But if thought corrupts language, language can also corrupt thought.
– George Orwell, 1984
Ellie Kicked off the New Year with some great thoughts about the need to explore qualitative assessment of games, and I’m going to jump on the bandwagon with another methodology post. In fact, I’m going to inaugurate what I hope will become a regular series for the blog:
The holiday season is behind us now, but if you celebrated Christmas, Hanukah, Kwanza, Festivus, or THE DAY OF THE TOILING MASSES OF POLI 340, chances are there were texts, songs, or other traditional accompaniments in multiple languages. I’ll use that as a tenuous hook to transition into the substance of today’s post: the issue of languages – and native speakers.
I do a lot of bilateral and trilateral Track-II work, and so my projects often involve participants who are speakers of several languages. Naturally, we always discuss whether to allow participants to conduct their intra-team deliberations in their native tongues, or request that they do so in English so all members of control can follow the whole progress of the simulation without interpretation. Any game designer or director who has worked in a multi-lingual setting has encountered this dilemma. I’ve found that if all your participants have working proficiency in a shared language, it is treated as a logistical and resource management issue: do you have the funding/space/time to allow for translation? Do you have in-house language capability in the game staff or control team? Will language issues slow down the rounds too much? Etc. If the answers to one or more of these questions is ‘no,’ then we usually ask everyone to work in the common language.
But it’s possible this approach does not go far enough to understanding the impact of language on the results of a game. Albert Costa, and Boaz Keysar, psychologists at the Universitat Pompeu Fabra in Barcelona and University of Chicago, respectively, have both studied the differences in how people make moral decisions in native versus non-native languages. Recently, the two joined forces, along with a number of co-authors, on a study published this past April in Plosone. Subjects were asked to make decisions in classic morality problems, such as the trolley dilemma (Thomson J (1985) The trolley problem. Yale Law J 94: 1395–1415), with treatment groups working in their native language and in another langauge in which they were profficient.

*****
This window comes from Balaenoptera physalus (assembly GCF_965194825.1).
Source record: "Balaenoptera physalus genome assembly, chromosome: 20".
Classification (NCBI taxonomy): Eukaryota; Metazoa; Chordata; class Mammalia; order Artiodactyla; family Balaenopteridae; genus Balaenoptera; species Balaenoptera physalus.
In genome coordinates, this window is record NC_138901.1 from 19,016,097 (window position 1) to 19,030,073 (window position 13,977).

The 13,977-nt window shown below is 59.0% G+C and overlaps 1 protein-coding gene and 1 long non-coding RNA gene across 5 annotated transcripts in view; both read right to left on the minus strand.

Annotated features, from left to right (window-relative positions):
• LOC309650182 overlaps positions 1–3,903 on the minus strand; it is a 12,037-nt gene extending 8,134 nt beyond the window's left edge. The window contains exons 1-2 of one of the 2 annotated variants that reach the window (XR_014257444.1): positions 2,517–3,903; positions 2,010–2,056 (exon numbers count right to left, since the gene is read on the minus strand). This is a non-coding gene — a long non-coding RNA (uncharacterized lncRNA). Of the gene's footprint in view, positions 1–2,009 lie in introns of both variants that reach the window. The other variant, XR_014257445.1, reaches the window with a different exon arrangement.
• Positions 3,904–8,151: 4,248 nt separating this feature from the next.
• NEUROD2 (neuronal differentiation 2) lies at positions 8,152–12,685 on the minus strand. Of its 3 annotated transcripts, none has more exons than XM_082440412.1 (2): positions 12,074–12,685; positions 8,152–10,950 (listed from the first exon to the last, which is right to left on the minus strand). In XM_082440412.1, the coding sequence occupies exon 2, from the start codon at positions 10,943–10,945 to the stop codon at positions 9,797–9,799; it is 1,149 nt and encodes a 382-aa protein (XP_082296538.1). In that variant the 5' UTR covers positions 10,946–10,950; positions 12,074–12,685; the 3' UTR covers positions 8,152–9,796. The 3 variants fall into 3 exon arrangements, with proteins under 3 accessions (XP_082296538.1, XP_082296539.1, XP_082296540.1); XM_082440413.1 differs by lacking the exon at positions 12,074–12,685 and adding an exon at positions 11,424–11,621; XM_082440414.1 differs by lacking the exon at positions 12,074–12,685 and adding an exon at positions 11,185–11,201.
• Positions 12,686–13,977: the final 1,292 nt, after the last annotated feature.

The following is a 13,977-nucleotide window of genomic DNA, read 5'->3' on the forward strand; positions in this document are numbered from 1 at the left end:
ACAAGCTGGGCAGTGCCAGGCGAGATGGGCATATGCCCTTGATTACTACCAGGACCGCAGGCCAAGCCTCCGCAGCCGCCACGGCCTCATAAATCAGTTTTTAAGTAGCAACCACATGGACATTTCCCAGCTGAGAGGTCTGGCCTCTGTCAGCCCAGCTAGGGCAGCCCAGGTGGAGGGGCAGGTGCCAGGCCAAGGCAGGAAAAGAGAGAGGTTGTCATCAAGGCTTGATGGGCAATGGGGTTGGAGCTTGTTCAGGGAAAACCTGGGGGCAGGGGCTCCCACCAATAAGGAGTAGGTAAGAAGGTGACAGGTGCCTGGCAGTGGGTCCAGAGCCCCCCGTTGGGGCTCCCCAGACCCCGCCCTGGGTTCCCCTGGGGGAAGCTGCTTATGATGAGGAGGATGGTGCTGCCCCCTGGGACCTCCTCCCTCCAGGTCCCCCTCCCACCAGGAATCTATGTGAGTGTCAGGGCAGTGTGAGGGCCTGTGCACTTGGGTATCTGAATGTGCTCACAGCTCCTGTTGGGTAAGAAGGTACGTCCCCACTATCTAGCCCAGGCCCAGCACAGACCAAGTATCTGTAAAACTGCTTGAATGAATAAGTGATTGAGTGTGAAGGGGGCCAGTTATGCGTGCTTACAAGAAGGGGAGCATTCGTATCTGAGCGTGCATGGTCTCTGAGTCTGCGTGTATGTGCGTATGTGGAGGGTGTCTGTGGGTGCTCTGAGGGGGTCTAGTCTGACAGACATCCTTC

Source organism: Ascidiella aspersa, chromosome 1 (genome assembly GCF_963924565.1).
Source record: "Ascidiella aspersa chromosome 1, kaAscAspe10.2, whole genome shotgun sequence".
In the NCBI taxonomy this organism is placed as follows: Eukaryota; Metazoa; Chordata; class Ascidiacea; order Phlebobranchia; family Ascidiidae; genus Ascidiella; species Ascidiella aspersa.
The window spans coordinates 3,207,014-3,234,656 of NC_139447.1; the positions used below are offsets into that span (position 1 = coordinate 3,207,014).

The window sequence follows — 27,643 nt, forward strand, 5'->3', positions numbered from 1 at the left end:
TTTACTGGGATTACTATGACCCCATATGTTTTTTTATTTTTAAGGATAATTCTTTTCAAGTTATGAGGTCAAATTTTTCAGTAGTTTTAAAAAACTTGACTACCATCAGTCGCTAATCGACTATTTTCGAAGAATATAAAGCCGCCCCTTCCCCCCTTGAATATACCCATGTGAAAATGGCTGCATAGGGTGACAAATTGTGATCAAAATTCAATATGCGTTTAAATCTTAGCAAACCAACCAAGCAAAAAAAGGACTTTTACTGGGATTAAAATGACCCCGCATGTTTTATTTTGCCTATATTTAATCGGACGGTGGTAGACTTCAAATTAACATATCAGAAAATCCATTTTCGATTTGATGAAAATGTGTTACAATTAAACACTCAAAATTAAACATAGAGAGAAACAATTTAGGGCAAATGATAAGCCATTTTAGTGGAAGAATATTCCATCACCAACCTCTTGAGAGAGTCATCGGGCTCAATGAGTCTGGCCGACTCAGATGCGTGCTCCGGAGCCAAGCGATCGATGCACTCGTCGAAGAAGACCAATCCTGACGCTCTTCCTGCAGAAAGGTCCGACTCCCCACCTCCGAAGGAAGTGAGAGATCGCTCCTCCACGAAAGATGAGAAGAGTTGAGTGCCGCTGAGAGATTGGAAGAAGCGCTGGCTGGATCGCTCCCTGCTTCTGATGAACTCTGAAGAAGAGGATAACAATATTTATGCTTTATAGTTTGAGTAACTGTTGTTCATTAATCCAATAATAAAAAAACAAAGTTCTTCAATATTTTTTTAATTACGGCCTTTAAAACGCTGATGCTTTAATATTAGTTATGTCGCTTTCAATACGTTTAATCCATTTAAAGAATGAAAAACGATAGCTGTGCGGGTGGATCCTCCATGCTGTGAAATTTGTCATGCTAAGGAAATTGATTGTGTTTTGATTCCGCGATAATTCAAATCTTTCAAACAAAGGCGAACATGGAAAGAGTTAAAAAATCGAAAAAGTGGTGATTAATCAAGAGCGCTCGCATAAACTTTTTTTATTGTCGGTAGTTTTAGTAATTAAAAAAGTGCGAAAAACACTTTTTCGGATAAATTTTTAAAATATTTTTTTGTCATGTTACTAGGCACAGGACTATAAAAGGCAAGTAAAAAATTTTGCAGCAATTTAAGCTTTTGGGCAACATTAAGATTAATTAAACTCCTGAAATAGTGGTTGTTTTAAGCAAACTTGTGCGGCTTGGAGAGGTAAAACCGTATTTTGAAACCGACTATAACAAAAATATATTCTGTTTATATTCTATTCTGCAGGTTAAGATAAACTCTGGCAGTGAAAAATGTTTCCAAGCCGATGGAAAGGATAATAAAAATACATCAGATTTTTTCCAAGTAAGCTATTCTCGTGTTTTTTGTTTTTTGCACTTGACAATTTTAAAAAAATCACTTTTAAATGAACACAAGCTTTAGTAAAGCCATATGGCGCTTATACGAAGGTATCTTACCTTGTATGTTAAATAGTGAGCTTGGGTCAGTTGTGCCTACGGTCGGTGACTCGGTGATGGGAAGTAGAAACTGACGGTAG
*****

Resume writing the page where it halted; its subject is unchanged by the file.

The study found that, to a significant extent, subjects’ decisions differed when the problem was presented in their native language versus the other.
“We have shown that people’s moral judgments and decisions depend on the native-ness of the language in which a dilemma is presented, becoming more utilitarian in a foreign language. These results are important for models of moral decision making because they show that identical dilemmas may elicit different moral judgements depending on a seemingly irrelevant aspect such as the native-ness of the language. Most likely, a foreign language reduces emotional reactivity, promoting cost-benefit considerations, leading to an increase in utilitarian judgments.”
The experiment was well constructed – if you want all the details, read the paper, but I will say here that they controlled for things like cultural differences, degree of fluency, etc. And the findings are compelling. If, indeed, decision making becomes more utilitarian and abstract with a psychological distance created by language, it could have real meaning for those of us trying to analyze and interperet behavior. Whether traditional wargame, crisis response exercise, or policy planning simulation, these projects often involve complex and high-stakes decision making. The research focused on moral judgements, but the findings suggest that the removal of emotion and a greater degree of abstract rationalization evident in those speaking a non-native langauge could impact all manner of decision making.
The silver lining? As one would expect logically, the greater the subject’s fluency in the second langauge, the smaller the difference in decision making. So there’s a practical take-away for the game director: if you are working in a lingua franca, get your participants’ TOEFL scores before you start to interperet the decisions they made during the course of play…
Food for thought.